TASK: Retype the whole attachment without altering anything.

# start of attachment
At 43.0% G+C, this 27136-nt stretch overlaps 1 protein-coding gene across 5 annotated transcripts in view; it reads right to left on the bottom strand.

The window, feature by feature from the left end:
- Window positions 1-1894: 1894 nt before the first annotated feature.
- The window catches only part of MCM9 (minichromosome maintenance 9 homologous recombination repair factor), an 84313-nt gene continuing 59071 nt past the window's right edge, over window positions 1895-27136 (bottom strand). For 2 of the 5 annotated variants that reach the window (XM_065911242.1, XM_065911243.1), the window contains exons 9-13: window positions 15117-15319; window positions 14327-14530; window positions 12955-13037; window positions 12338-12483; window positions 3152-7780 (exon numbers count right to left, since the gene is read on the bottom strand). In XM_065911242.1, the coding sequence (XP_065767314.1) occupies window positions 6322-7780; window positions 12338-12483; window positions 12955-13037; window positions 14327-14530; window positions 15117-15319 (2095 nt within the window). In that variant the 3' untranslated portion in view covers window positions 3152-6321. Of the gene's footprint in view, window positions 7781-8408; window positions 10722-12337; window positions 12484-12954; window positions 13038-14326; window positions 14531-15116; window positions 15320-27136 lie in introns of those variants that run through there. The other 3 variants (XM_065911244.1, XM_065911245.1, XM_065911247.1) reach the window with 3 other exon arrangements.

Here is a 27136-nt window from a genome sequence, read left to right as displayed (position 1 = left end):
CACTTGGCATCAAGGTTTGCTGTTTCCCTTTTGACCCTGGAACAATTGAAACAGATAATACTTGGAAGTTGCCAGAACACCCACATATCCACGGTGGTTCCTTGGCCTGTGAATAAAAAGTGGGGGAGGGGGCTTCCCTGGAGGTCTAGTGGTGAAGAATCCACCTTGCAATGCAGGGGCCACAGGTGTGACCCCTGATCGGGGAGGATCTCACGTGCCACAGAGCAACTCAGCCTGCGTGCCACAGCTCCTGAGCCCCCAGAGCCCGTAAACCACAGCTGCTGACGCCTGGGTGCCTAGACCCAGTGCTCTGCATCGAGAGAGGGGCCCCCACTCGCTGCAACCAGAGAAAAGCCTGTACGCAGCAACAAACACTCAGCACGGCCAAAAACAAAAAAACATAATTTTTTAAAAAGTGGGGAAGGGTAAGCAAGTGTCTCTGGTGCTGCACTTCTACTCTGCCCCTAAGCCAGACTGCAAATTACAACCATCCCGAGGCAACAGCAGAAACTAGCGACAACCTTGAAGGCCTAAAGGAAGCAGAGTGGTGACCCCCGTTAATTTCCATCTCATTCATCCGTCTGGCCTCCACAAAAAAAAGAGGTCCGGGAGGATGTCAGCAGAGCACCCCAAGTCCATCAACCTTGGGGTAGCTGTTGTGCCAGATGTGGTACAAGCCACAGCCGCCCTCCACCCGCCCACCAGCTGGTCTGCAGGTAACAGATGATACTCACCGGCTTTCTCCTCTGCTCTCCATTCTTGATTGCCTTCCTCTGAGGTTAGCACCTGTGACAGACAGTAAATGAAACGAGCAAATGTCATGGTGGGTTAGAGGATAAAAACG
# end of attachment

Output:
At 43.0% G+C, this 27136-nt stretch overlaps 1 protein-coding gene across 5 annotated transcripts in view; it reads right to left on the bottom strand.

The window, feature by feature from the left end:
- Window positions 1-1894: 1894 nt before the first annotated feature.
- The window catches only part of MCM9 (minichromosome maintenance 9 homologous recombination repair factor), an 84313-nt gene continuing 59071 nt past the window's right edge, over window positions 1895-27136 (bottom strand). For 2 of the 5 annotated variants that reach the window (XM_065911242.1, XM_065911243.1), the window contains exons 9-13: window positions 15117-15319; window positions 14327-14530; window positions 12955-13037; window positions 12338-12483; window positions 3152-7780 (exon numbers count right to left, since the gene is read on the bottom strand). In XM_065911242.1, the coding sequence (XP_065767314.1) occupies window positions 6322-7780; window positions 12338-12483; window positions 12955-13037; window positions 14327-14530; window positions 15117-15319 (2095 nt within the window). In that variant the 3' untranslated portion in view covers window positions 3152-6321. Of the gene's footprint in view, window positions 7781-8408; window positions 10722-12337; window positions 12484-12954; window positions 13038-14326; window positions 14531-15116; window positions 15320-27136 lie in introns of those variants that run through there. The other 3 variants (XM_065911244.1, XM_065911245.1, XM_065911247.1) reach the window with 3 other exon arrangements.

Here is a 27136-nt window from a genome sequence, read left to right as displayed (position 1 = left end):
CACTTGGCATCAAGGTTTGCTGTTTCCCTTTTGACCCTGGAACAATTGAAACAGATAATACTTGGAAGTTGCCAGAACACCCACATATCCACGGTGGTTCCTTGGCCTGTGAATAAAAAGTGGGGGAGGGGGCTTCCCTGGAGGTCTAGTGGTGAAGAATCCACCTTGCAATGCAGGGGCCACAGGTGTGACCCCTGATCGGGGAGGATCTCACGTGCCACAGAGCAACTCAGCCTGCGTGCCACAGCTCCTGAGCCCCCAGAGCCCGTAAACCACAGCTGCTGACGCCTGGGTGCCTAGACCCAGTGCTCTGCATCGAGAGAGGGGCCCCCACTCGCTGCAACCAGAGAAAAGCCTGTACGCAGCAACAAACACTCAGCACGGCCAAAAACAAAAAAACATAATTTTTTAAAAAGTGGGGAAGGGTAAGCAAGTGTCTCTGGTGCTGCACTTCTACTCTGCCCCTAAGCCAGACTGCAAATTACAACCATCCCGAGGCAACAGCAGAAACTAGCGACAACCTTGAAGGCCTAAAGGAAGCAGAGTGGTGACCCCCGTTAATTTCCATCTCATTCATCCGTCTGGCCTCCACAAAAAAAAGAGGTCCGGGAGGATGTCAGCAGAGCACCCCAAGTCCATCAACCTTGGGGTAGCTGTTGTGCCAGATGTGGTACAAGCCACAGCCGCCCTCCACCCGCCCACCAGCTGGTCTGCAGGTAACAGATGATACTCACCGGCTTTCTCCTCTGCTCTCCATTCTTGATTGCCTTCCTCTGAGGTTAGCACCTGTGACAGACAGTAAATGAAACGAGCAAATGTCATGGTGGGTTAGAGGATAAAAACG